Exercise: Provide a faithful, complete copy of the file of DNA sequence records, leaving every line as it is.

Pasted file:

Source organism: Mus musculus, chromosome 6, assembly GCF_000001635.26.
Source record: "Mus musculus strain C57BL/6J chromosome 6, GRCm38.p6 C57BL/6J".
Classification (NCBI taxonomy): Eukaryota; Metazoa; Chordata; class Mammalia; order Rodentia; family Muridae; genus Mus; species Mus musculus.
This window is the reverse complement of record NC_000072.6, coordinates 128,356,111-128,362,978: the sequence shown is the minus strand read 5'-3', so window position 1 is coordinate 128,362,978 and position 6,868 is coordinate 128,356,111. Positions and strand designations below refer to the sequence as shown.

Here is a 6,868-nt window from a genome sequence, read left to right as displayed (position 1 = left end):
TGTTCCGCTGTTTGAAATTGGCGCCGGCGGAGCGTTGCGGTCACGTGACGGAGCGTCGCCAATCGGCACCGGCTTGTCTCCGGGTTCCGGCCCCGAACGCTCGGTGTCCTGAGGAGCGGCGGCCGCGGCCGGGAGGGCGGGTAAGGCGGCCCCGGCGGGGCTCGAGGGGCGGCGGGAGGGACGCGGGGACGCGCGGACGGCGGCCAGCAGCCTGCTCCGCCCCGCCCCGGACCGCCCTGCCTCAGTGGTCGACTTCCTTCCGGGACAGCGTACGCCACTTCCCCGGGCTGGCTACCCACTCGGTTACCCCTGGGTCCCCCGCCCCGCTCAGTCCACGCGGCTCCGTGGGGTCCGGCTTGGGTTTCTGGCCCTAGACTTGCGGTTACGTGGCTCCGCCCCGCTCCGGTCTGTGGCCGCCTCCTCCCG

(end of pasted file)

Source organism: Mus musculus, chromosome 6, assembly GCF_000001635.26.
Source record: "Mus musculus strain C57BL/6J chromosome 6, GRCm38.p6 C57BL/6J".
Classification (NCBI taxonomy): Eukaryota; Metazoa; Chordata; class Mammalia; order Rodentia; family Muridae; genus Mus; species Mus musculus.
This window is the reverse complement of record NC_000072.6, coordinates 128,356,111-128,362,978: the sequence shown is the minus strand read 5'-3', so window position 1 is coordinate 128,362,978 and position 6,868 is coordinate 128,356,111. Positions and strand designations below refer to the sequence as shown.

Here is a 6,868-nt window from a genome sequence, read left to right as displayed (position 1 = left end):
TGTTCCGCTGTTTGAAATTGGCGCCGGCGGAGCGTTGCGGTCACGTGACGGAGCGTCGCCAATCGGCACCGGCTTGTCTCCGGGTTCCGGCCCCGAACGCTCGGTGTCCTGAGGAGCGGCGGCCGCGGCCGGGAGGGCGGGTAAGGCGGCCCCGGCGGGGCTCGAGGGGCGGCGGGAGGGACGCGGGGACGCGCGGACGGCGGCCAGCAGCCTGCTCCGCCCCGCCCCGGACCGCCCTGCCTCAGTGGTCGACTTCCTTCCGGGACAGCGTACGCCACTTCCCCGGGCTGGCTACCCACTCGGTTACCCCTGGGTCCCCCGCCCCGCTCAGTCCACGCGGCTCCGTGGGGTCCGGCTTGGGTTTCTGGCCCTAGACTTGCGGTTACGTGGCTCCGCCCCGCTCCGGTCTGTGGCCGCCTCCTCCCG